Article Written and Copyright 2003 by Margret Dunham
With the help of Venerable Khenchen Palden Sherab Rinpoche and Venerable Khenpo Tsewang Dongyal Rinpoche (Teachers of Khenchen Tsewang Gyatso Rinpoche and disciples of His Holiness Penor Rinpoche)
Tibetan New Year (Losar) on March 3rd, 2003!
Greetings and Happy New Year from Ven. Khenpos Rinpoches: May All Be Auspicious!
The Tibetan New Year Festival, Losar, can be traced back to the time before the introduction of Buddhism in the sixth century, BC, when the Bon religion was predominant.
Every winter, a spiritual ritual was performed in which incense was offered to calm the spirits, deities and protectors of the land. It was said to have been started when an old woman introduced the measuring of time based on the different phases of the moon. This later evolved into an annual Buddhist festival.
Since the 13th century, Losar has traditionally fallen on the first day of the first month of the calendar year, which is lunar-based – unlike our solar western calendar.
However, before the coming of a new year can be celebrated, unfinished business and unhappy memories must be dealt with. And so, on the 29th day of the last month in the old year, there is a festival called Gutor, in which everyone whitewashes and cleans their houses. The last day of the old year is spent preparing for the New Year.
People go to monasteries to make offerings, and to participate in the ceremonies conducted during the day.
Many rituals take place that are designed to chase away any evil spirits. [Note: 'spirits' can also be understood, from a Western perspective, as mental negativities and negative mental states]. One of these is a play in which the lamas perform masked dances to symbolize the triumph of good over evil.
In modern times the preparations for Losar consist of collecting fresh roasted barley flour for phyemar (this symbolizes good wishes); lophud, a young wheat sprout that is the symbol of the birth of a new year; chang, a mild barley beer; sweet rice, tea, butter, fried biscuits, sweets, fruits and butter lamps. A complete collection of these seasonal foods is always placed on the family’s Buddhist altar as an offering.
The entire neighborhood is cleaned and houses are freshly painted. New clothing is sewn and new curtains are put over the doors and windows. There is a saying in Tibet, “Losar is Lekar,” meaning the New Year is new work!
On the first day, at sunrise, the wife runs to collect the year’s first bucket of water. She burns incense at the well or river, ties a white scarf around the tap or nearby tree and gives a food offering of the first portion of the special foods for the celebration to appease the nagas (subterranean serpents and spirits).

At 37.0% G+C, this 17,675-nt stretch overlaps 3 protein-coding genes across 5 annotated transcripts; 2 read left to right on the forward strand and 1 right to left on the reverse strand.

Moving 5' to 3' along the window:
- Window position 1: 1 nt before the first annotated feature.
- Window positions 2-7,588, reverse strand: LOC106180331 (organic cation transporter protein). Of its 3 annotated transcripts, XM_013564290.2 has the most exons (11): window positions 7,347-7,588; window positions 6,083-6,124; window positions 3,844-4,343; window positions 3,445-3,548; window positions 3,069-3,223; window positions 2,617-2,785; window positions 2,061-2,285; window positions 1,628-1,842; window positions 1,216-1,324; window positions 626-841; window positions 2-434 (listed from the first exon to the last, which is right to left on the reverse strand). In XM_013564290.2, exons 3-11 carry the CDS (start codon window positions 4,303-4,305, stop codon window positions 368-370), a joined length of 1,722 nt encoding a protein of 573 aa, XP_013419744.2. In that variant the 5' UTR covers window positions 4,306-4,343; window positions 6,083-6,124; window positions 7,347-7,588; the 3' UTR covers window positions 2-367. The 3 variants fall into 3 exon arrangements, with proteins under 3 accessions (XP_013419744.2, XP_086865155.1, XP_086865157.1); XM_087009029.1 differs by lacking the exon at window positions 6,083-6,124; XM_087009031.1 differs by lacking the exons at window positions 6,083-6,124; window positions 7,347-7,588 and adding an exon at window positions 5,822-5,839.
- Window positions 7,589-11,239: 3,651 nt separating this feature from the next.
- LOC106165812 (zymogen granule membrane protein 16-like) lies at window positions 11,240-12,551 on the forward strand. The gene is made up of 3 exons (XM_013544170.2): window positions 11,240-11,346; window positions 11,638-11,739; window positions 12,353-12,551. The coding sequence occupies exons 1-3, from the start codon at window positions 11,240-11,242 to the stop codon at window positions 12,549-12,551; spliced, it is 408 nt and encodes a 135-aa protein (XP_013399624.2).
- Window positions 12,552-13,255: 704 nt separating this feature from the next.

A special breakfast is prepared, everyone wears new clothes for the year and a special Buddhist practice is performed at the family altar. When the formal family ceremony is over, the household members run to their neighbors’ houses shouting Tashe Delek!, literally, “Good Fortune!” Like Christmas morning in the west, on the morning of Losar the children love to fill their pockets with sweets and show off their new outfits.
At a retreat in Florida I asked my teacher Khenpo Tsewang Dongyal what Losar means to him, in terms of Buddhism. He said that first of all, when a Buddhist visits another land of another culture the Buddha instructed that it is important to do whatever is customary in that country, and to participate in the festivities or ceremonies of that culture.
Secondly, each new year is an echo of the changing cycles and Losar reminds us of the true nature of impermanence. “Everything that is born is bound to die. The old year is gone and will never exist again. The new year give us the opportunity to come together and celebrate; to notice and appreciate each moment, in the moment and to realize the blessings of the teachings.”
Thirdly, the first month of the Tibetan calendar is known as “the multiplying of the blessings month.” During the life of Shakyamuni, the historical Buddha, many people asked him to perform miracles to prove his enlightenment. He ignored their requests and moved from town to town giving teachings.
Finally, when he taught in Shravasti, the people beseeched the King to order Shakyamuni to hold a contest of spiritual or miraculous feats to prove his greatness. The Buddha agreed and for 15 days he performed miraculous activities; the last day falling on the full moon.
One of the miracles he performed was when, after he brushed his teeth with a tiny piece of wood, he threw it in the ground and it instantly turned into a great tree. Hundreds of thousands of people were said to have gathered to witness and it was at this time that the Buddha became renowned and famous throughout India. As it so happened, the first day he began these demonstrations was the first day of Losar.
Down through the centuries, the first 15 days of the New Year have gained special significance – they are known as “the 15 days of awakening energy and ability to perform auspicious accomplishments.” Whatever good deeds one performs or merits one accumulates during this fortnight, those actions will be multiplied by 100,000.
At this very moment for the peoples and nations of the earth,
May not even the names of disease, famine, war, and suffering be heard,
But rather may pure conduct, merit, wealth and prosperity increase,
And may supreme good fortune and well being always arise.
Tibetan Buddhist prayer
Story by Margret Dunham
Copyright 2003 All Rights Reserved